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the vanishing american pension plans


      • From: "stacy keebler" <ampinay@xxxxxxx>
      • Date: 24 Jul 2005 17:52:46 −0700
Traditional pensions vanishing

Russ Wiles
The Arizona Republic
Mar. 27, 2005 12:00 AM

The bad news is, traditional pension plans cover fewer American workers
these days.

No matter how you view things, the pension trends aren't encouraging.
For many years, these were the Cadillac of workplace retirement plans,
a lavish benefit in which employers promised to pay a guaranteed income
to workers, no matter what happened in the stock or bond markets.

Traditional pensions covered 40 percent of workers in the mid−1980s,
but that's down to 20 percent today. Pensions account for an even lower
percentage of retirement assets, around 16 percent.

The glory days of pensions have passed. Intimidated by the plans' high
costs and open−ended liabilities, few companies start new pensions
anymore, and many long−established plans have frozen coverage. Other
funds are failing, dumping their IOUs into the lap of the Pension
Benefit Guaranty Corp., a federal agency facing a $23 billion

The upshot is most workers, especially those under 40, must rely mainly
on their own retirement−planning efforts, supplemented by Social

"The traditional (pension) plan is a real challenge for . . . companies
to fund and manage," said Grace Lau, a Phoenix money manager and former
investment−committee vice chairwoman at the Arizona State Retirement
System, a pension program for state and municipal workers. Underfunded

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                                    the vanishing american pension plans

liabilities, she said, exert a "real drag" on corporate balance sheets
and cash−flow demands.

Traditional pensions gained special prominence at large companies with
unionized or white−collar workforces. Small firms are less likely to
offer them, which explains why coverage is lower in Arizona and other
Western states.

Nationally, the trend in recent years has been to shift retirement
responsibility to workers using 401(k) plans. Most employers still ante
up 401(k) cash on behalf of workers and pay administrative costs. But
they don't make investment decisions and aren't on the hook if the
stock and bond markets go south.

Of those firms with pensions in place, a growing number are unable or
unwilling to honor existing commitments. Several big players in steel,
airlines and other industries have handed their liabilities to the PBGC
or are threatening it.

"I try not to panic too much about it," said Beverly Aldous, a retired
Delta Air Lines flight attendant now living in Higley, citing the
airline's shaky finances. "I don't want to give up something for which
I worked 36 years."

Delta this month asked Congress to ease pension−funding rules, allowing
it to make catch−up payments over a longer span to free up cash to help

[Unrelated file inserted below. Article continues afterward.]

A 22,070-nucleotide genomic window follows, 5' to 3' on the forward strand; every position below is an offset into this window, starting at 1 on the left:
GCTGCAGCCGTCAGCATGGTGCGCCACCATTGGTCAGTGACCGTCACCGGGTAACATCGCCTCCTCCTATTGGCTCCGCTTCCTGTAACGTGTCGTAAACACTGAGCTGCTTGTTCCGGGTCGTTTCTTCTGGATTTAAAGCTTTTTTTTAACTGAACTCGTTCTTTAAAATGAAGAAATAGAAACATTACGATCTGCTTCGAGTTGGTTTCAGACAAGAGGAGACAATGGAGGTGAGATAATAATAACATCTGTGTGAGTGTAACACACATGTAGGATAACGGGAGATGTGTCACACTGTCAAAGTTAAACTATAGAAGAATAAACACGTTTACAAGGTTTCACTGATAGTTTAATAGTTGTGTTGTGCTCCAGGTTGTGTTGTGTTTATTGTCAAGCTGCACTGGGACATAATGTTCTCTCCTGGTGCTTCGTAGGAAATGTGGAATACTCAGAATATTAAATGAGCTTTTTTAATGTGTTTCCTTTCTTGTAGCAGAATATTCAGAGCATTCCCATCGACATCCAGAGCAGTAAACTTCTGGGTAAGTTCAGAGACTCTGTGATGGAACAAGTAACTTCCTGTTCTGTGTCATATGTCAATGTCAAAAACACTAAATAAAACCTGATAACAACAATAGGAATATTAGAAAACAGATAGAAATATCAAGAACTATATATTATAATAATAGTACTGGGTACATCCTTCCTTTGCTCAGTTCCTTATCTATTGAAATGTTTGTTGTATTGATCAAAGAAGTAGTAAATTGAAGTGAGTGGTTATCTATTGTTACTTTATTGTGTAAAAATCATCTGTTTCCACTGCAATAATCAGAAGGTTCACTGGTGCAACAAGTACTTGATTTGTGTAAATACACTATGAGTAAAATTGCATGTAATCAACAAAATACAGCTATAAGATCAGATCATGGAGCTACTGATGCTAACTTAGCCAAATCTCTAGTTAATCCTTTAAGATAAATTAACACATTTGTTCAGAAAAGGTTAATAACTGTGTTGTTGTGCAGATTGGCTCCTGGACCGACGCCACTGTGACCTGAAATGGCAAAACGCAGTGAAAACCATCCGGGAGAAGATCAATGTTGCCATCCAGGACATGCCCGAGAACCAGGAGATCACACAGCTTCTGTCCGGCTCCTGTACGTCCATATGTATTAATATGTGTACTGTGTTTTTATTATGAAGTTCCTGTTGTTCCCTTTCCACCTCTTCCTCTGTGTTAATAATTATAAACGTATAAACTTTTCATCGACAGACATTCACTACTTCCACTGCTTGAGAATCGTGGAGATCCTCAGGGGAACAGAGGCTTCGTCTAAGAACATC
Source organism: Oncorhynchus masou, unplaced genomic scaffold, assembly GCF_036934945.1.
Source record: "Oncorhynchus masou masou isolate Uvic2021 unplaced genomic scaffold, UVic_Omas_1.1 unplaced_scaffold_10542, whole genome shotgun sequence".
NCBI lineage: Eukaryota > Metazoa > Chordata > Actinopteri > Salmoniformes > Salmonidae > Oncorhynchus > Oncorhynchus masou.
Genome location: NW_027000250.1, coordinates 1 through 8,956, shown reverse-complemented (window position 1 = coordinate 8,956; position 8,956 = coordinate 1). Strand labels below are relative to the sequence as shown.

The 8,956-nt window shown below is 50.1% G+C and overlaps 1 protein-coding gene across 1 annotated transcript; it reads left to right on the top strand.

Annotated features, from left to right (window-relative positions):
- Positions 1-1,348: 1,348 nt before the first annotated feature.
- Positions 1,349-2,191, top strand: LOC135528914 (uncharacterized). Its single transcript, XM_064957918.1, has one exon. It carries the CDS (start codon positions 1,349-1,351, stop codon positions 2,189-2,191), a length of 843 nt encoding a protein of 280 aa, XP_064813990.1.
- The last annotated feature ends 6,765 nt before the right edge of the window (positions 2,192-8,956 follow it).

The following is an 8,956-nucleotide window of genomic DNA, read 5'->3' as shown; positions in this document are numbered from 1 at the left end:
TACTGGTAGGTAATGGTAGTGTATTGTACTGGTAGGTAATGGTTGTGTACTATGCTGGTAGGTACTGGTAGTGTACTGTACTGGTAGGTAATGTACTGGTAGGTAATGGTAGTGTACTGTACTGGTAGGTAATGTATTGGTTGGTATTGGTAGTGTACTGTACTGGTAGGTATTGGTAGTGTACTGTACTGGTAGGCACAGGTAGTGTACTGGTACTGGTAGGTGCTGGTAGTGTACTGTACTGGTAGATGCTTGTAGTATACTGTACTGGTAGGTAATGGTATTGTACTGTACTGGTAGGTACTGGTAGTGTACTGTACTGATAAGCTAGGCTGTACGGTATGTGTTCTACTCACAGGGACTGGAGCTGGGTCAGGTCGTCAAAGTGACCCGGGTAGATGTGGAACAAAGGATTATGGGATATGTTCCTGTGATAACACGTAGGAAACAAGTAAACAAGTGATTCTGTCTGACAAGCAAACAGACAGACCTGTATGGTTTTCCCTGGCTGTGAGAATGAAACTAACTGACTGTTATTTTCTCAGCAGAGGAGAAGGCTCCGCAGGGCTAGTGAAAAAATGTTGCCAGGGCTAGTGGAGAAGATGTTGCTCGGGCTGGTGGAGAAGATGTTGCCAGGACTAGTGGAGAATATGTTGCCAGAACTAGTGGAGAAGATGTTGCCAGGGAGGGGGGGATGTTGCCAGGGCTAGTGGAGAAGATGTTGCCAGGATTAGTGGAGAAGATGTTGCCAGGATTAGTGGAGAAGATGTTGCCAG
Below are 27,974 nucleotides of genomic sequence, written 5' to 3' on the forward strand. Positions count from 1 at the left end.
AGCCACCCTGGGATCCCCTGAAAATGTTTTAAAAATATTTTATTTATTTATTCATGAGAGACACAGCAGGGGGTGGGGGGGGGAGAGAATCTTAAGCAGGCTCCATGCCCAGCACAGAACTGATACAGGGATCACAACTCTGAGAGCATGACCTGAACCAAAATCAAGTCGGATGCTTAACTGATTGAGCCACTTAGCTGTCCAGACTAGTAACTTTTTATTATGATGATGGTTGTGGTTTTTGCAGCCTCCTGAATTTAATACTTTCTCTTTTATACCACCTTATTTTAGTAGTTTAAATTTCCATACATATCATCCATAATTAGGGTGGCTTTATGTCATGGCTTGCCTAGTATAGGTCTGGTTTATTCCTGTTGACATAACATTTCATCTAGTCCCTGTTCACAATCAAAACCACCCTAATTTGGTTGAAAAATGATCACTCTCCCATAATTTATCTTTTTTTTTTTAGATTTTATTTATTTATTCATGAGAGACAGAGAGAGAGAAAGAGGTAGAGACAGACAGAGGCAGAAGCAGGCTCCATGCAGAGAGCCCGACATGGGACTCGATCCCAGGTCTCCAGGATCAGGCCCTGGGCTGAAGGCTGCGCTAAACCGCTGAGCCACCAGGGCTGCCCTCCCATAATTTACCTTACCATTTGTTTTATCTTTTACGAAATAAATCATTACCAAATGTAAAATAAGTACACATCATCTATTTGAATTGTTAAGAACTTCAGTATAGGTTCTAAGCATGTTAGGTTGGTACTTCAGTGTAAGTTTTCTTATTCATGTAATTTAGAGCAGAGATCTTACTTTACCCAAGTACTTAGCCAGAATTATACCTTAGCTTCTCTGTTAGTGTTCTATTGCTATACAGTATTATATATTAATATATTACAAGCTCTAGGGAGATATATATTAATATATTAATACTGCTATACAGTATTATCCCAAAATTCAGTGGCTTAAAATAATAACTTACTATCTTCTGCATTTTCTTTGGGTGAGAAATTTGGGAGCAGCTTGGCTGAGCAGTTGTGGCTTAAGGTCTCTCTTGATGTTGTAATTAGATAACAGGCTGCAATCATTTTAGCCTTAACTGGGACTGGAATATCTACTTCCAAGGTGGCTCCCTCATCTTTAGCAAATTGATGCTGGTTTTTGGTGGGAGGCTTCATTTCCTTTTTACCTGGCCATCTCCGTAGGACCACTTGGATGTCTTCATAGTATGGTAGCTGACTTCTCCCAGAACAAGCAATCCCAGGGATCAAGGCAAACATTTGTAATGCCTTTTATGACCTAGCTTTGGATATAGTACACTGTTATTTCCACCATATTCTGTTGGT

with operations.

"Oil prices are up and Delta's highly leveraged," Aldous said. "They're
sitting on the brink."

The PBGC already has taken over $2.1 billion in pension liabilities for
United Airlines machinists and $3 billion at US Airways, the
second−biggest rescue ever. The largest plan to terminate was Bethlehem
Steel's $3.9 billion in pension obligations, although United's
liability for its entire workforce could total $6.4 billion.

PBGC funding comes from employer−paid insurance premiums, the agency's
investments and whatever assets it takes over. But the $23 billion gap
has raised the specter of a taxpayer−funded bailout.

"The 80 percent of the workforce that doesn't have access to (pension)
plans would pay for the benefits of the 20 percent that does," said
Bradley Belt, the PBGC's executive director, in a speech.

When plans terminate, the PBGC takes over available plan assets and
makes payments to retirees but doesn't guarantee full benefits. That
means workers can suffer a payment cut.

Most companies facing serious pension woes operate in depressed
industries, especially those facing fierce competition from foreign

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                                   the vanishing american pension plans

firms or new domestic rivals unfettered by hefty pension liabilities.

"General Motors' pension and retiree health expenses added $1,360 to
the cost of each U.S.−produced vehicle (in 2003), while the same cost
was only $107 for Honda," Belt said.

Loose accounting rules have contributed to the problem by allowing
firms to reduce or skip payments, especially during years of good
investment returns when pension assets are rising noticeably.

Subpar stock returns in recent years have exacerbated the problem, and
so have record−low interest rates. Skimpy rates depress earnings on
pension funds' bond holdings. And since interest rates are used as a
type of divisor to estimate the present value of future liabilities,
low rates magnify those obligations.

"In recent years, the one−two punch of asset losses resulting from
falling stock prices and increased liabilities due to declining
interest rates has affected pension funding significantly," Belt said.


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